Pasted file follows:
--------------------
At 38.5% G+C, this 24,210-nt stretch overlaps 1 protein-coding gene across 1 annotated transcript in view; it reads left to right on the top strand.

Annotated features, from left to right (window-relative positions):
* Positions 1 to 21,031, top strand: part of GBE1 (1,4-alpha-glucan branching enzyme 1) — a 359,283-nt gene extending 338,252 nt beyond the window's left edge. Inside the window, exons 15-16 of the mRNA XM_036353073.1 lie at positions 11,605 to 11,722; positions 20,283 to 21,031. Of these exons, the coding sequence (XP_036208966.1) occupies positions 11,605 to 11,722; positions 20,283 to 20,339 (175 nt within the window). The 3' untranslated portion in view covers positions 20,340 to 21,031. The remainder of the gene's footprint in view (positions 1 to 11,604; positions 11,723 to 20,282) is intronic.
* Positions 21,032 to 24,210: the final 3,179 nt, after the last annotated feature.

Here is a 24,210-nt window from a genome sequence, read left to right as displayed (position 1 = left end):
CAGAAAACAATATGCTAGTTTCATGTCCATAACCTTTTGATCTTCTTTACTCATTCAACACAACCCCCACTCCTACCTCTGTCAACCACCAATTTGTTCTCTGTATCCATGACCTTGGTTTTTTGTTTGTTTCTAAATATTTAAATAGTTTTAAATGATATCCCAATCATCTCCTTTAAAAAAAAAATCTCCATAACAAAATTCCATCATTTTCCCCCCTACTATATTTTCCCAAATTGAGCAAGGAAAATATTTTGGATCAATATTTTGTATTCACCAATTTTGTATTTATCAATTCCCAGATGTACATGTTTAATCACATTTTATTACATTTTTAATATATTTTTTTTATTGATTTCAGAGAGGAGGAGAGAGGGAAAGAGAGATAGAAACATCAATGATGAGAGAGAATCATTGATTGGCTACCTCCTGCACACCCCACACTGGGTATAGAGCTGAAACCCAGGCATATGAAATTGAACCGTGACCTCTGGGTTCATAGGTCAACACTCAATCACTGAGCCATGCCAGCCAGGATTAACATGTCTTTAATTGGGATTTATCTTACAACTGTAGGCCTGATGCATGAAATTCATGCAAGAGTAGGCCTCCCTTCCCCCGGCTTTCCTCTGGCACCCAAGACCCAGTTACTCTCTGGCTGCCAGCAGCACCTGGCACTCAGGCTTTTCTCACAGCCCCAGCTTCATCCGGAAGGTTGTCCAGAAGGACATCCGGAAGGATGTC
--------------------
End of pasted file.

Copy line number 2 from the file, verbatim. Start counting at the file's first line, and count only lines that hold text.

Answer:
Annotated features, from left to right (window-relative positions):